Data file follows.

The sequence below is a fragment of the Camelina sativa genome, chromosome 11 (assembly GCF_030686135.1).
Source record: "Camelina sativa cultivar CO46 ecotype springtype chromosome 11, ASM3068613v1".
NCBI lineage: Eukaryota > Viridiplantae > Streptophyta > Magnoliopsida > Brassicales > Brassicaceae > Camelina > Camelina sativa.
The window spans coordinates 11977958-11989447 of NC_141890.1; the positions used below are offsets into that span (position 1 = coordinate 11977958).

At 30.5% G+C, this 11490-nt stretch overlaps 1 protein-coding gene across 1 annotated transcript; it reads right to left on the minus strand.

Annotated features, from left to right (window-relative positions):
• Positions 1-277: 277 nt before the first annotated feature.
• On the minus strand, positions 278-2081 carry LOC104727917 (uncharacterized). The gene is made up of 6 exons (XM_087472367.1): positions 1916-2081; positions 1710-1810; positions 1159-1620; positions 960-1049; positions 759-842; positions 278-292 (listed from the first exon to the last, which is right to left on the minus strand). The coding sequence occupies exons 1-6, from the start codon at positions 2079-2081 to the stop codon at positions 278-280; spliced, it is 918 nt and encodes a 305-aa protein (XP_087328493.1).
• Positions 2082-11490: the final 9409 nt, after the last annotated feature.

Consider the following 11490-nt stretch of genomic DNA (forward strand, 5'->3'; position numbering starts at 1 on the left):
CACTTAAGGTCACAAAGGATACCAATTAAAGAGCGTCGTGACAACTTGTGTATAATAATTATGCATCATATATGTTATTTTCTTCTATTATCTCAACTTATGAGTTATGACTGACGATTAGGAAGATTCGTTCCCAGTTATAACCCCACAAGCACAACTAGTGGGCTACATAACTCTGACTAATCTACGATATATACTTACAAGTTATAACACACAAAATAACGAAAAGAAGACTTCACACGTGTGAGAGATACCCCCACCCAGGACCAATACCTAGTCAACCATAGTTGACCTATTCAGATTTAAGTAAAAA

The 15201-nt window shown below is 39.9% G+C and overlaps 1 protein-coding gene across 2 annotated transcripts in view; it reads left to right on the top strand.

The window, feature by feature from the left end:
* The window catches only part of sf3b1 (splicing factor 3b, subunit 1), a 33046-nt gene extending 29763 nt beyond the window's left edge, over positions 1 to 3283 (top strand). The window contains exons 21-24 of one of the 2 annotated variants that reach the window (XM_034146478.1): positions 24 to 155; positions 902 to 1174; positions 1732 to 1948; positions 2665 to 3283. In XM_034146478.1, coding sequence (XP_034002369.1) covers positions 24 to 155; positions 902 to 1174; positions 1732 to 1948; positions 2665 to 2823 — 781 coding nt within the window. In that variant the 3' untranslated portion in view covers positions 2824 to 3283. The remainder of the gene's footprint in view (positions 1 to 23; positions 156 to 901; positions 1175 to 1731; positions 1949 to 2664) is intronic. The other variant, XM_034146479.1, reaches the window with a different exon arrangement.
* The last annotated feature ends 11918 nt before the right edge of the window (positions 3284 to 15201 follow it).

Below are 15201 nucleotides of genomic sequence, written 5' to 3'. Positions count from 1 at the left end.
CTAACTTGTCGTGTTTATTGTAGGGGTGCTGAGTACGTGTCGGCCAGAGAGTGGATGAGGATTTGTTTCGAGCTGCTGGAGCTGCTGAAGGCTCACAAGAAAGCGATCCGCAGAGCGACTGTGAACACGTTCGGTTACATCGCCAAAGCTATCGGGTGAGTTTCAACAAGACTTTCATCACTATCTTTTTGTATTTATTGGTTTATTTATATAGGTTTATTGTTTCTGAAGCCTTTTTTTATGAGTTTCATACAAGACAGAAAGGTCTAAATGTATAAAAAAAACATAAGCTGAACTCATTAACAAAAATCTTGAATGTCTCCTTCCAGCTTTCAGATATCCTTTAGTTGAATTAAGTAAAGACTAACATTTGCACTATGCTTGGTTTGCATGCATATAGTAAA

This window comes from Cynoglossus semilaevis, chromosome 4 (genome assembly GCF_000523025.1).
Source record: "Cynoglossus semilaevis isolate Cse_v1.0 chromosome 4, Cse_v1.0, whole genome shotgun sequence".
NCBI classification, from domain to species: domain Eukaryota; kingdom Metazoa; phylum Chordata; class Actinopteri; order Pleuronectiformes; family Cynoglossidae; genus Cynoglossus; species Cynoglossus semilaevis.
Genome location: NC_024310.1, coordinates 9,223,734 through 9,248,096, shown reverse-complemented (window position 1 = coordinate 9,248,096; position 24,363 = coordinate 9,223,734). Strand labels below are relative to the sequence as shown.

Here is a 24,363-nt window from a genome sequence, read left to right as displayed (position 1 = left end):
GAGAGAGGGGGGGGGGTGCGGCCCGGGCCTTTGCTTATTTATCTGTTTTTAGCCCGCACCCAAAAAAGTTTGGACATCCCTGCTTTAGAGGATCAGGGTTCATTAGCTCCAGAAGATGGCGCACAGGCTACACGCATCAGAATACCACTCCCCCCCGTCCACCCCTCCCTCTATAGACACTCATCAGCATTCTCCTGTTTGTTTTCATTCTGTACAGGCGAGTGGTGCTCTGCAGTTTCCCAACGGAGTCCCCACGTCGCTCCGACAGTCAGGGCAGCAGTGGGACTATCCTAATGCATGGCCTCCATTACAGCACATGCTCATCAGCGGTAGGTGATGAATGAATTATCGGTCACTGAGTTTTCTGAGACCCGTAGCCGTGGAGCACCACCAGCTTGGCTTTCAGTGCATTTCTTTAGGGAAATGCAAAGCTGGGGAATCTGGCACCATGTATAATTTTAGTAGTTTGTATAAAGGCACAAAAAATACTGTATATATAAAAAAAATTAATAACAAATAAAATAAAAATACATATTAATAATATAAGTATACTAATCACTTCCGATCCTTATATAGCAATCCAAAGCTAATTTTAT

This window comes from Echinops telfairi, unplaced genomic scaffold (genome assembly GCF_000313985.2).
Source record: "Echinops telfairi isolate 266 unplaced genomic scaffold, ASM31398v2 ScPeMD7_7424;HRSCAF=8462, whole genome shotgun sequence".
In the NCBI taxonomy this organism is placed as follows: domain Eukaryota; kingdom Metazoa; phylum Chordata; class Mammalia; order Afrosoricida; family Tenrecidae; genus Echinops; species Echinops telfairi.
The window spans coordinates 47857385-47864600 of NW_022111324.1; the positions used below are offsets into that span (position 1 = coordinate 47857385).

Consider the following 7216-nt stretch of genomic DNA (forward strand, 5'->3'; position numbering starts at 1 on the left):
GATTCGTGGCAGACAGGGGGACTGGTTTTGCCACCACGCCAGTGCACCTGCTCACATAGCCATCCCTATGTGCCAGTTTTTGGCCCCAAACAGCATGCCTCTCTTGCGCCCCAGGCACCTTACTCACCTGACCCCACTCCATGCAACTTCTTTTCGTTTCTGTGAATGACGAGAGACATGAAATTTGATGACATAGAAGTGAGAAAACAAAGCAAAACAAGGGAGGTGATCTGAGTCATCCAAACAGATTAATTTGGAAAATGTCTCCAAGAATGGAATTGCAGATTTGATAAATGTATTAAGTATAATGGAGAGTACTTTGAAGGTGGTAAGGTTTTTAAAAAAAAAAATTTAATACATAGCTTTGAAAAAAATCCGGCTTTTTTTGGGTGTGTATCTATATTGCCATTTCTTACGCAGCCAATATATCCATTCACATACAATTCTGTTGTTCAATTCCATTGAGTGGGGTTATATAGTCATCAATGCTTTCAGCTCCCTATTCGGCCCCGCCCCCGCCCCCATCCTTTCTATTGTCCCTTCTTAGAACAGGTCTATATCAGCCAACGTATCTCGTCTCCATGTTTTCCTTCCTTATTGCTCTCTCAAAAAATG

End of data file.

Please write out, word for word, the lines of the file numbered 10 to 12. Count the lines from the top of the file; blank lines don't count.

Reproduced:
Consider the following 11490-nt stretch of genomic DNA (forward strand, 5'->3'; position numbering starts at 1 on the left):
CACTTAAGGTCACAAAGGATACCAATTAAAGAGCGTCGTGACAACTTGTGTATAATAATTATGCATCATATATGTTATTTTCTTCTATTATCTCAACTTATGAGTTATGACTGACGATTAGGAAGATTCGTTCCCAGTTATAACCCCACAAGCACAACTAGTGGGCTACATAACTCTGACTAATCTACGATATATACTTACAAGTTATAACACACAAAATAACGAAAAGAAGACTTCACACGTGTGAGAGATACCCCCACCCAGGACCAATACCTAGTCAACCATAGTTGACCTATTCAGATTTAAGTAAAAA

The 15201-nt window shown below is 39.9% G+C and overlaps 1 protein-coding gene across 2 annotated transcripts in view; it reads left to right on the top strand.